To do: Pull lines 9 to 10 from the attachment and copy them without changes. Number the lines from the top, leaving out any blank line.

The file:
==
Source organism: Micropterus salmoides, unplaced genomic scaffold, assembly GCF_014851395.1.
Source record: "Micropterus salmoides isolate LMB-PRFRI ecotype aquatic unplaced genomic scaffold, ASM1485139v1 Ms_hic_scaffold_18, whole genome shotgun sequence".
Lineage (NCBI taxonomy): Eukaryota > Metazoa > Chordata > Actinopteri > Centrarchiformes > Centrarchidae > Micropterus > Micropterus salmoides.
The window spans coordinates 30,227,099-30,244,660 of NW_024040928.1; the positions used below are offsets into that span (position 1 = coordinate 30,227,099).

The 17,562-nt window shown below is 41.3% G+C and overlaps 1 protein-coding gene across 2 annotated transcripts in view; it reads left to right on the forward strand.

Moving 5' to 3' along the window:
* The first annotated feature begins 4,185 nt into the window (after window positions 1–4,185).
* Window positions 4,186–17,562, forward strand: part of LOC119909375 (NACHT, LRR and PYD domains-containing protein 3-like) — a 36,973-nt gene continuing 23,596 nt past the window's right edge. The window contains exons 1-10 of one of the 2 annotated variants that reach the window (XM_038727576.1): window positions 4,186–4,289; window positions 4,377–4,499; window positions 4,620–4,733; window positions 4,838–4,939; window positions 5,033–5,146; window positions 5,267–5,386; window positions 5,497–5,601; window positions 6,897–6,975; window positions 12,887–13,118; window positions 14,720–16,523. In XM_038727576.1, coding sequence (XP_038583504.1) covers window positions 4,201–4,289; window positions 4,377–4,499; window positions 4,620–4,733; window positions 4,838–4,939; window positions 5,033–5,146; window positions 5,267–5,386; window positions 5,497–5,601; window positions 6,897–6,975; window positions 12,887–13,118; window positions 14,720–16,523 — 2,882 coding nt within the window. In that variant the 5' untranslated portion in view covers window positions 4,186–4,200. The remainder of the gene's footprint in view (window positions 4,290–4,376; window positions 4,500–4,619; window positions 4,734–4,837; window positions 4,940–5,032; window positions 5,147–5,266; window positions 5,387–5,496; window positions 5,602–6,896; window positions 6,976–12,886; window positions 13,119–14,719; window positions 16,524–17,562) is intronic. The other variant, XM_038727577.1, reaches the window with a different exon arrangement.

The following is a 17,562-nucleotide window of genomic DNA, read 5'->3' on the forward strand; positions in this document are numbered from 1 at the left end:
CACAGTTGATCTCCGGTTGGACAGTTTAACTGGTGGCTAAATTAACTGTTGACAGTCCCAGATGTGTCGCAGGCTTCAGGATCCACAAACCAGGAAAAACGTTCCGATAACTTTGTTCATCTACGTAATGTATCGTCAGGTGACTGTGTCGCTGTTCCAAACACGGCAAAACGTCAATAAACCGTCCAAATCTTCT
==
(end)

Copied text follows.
The following is a 17,562-nucleotide window of genomic DNA, read 5'->3' on the forward strand; positions in this document are numbered from 1 at the left end:
CACAGTTGATCTCCGGTTGGACAGTTTAACTGGTGGCTAAATTAACTGTTGACAGTCCCAGATGTGTCGCAGGCTTCAGGATCCACAAACCAGGAAAAACGTTCCGATAACTTTGTTCATCTACGTAATGTATCGTCAGGTGACTGTGTCGCTGTTCCAAACACGGCAAAACGTCAATAAACCGTCCAAATCTTCT